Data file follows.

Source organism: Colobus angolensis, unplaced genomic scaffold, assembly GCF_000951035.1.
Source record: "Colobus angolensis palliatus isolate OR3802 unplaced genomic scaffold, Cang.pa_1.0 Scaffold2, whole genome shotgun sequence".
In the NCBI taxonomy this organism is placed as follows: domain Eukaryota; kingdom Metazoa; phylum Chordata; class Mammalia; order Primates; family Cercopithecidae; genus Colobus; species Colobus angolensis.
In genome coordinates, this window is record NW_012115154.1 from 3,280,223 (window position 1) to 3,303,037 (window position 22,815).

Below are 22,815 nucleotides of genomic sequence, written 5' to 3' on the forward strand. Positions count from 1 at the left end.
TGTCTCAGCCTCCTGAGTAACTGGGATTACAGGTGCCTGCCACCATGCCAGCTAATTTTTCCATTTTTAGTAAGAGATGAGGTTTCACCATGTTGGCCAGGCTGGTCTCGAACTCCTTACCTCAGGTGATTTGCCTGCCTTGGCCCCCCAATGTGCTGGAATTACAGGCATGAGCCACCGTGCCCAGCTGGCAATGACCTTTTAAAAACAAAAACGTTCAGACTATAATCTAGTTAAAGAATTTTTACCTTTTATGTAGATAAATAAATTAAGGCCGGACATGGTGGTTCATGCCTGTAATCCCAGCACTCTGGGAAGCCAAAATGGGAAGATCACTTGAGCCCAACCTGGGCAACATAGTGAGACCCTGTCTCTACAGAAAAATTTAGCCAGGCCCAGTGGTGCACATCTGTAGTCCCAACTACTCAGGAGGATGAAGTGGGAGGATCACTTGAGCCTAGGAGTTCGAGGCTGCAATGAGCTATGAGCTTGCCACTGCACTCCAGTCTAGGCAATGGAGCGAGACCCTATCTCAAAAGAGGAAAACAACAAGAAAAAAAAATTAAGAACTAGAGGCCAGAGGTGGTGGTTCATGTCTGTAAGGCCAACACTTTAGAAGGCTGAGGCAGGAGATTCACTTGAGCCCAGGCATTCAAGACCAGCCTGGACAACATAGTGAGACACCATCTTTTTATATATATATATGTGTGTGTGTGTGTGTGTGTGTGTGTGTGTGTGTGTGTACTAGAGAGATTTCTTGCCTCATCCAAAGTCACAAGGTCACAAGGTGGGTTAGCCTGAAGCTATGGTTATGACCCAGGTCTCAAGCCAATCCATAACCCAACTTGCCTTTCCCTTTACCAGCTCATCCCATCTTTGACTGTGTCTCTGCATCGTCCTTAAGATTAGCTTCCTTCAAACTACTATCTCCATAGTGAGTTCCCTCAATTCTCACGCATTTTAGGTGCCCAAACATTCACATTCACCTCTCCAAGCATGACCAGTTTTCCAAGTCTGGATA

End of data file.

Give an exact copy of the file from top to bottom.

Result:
Source organism: Colobus angolensis, unplaced genomic scaffold, assembly GCF_000951035.1.
Source record: "Colobus angolensis palliatus isolate OR3802 unplaced genomic scaffold, Cang.pa_1.0 Scaffold2, whole genome shotgun sequence".
In the NCBI taxonomy this organism is placed as follows: domain Eukaryota; kingdom Metazoa; phylum Chordata; class Mammalia; order Primates; family Cercopithecidae; genus Colobus; species Colobus angolensis.
In genome coordinates, this window is record NW_012115154.1 from 3,280,223 (window position 1) to 3,303,037 (window position 22,815).

Below are 22,815 nucleotides of genomic sequence, written 5' to 3' on the forward strand. Positions count from 1 at the left end.
TGTCTCAGCCTCCTGAGTAACTGGGATTACAGGTGCCTGCCACCATGCCAGCTAATTTTTCCATTTTTAGTAAGAGATGAGGTTTCACCATGTTGGCCAGGCTGGTCTCGAACTCCTTACCTCAGGTGATTTGCCTGCCTTGGCCCCCCAATGTGCTGGAATTACAGGCATGAGCCACCGTGCCCAGCTGGCAATGACCTTTTAAAAACAAAAACGTTCAGACTATAATCTAGTTAAAGAATTTTTACCTTTTATGTAGATAAATAAATTAAGGCCGGACATGGTGGTTCATGCCTGTAATCCCAGCACTCTGGGAAGCCAAAATGGGAAGATCACTTGAGCCCAACCTGGGCAACATAGTGAGACCCTGTCTCTACAGAAAAATTTAGCCAGGCCCAGTGGTGCACATCTGTAGTCCCAACTACTCAGGAGGATGAAGTGGGAGGATCACTTGAGCCTAGGAGTTCGAGGCTGCAATGAGCTATGAGCTTGCCACTGCACTCCAGTCTAGGCAATGGAGCGAGACCCTATCTCAAAAGAGGAAAACAACAAGAAAAAAAAATTAAGAACTAGAGGCCAGAGGTGGTGGTTCATGTCTGTAAGGCCAACACTTTAGAAGGCTGAGGCAGGAGATTCACTTGAGCCCAGGCATTCAAGACCAGCCTGGACAACATAGTGAGACACCATCTTTTTATATATATATATGTGTGTGTGTGTGTGTGTGTGTGTGTGTGTGTGTGTGTACTAGAGAGATTTCTTGCCTCATCCAAAGTCACAAGGTCACAAGGTGGGTTAGCCTGAAGCTATGGTTATGACCCAGGTCTCAAGCCAATCCATAACCCAACTTGCCTTTCCCTTTACCAGCTCATCCCATCTTTGACTGTGTCTCTGCATCGTCCTTAAGATTAGCTTCCTTCAAACTACTATCTCCATAGTGAGTTCCCTCAATTCTCACGCATTTTAGGTGCCCAAACATTCACATTCACCTCTCCAAGCATGACCAGTTTTCCAAGTCTGGATA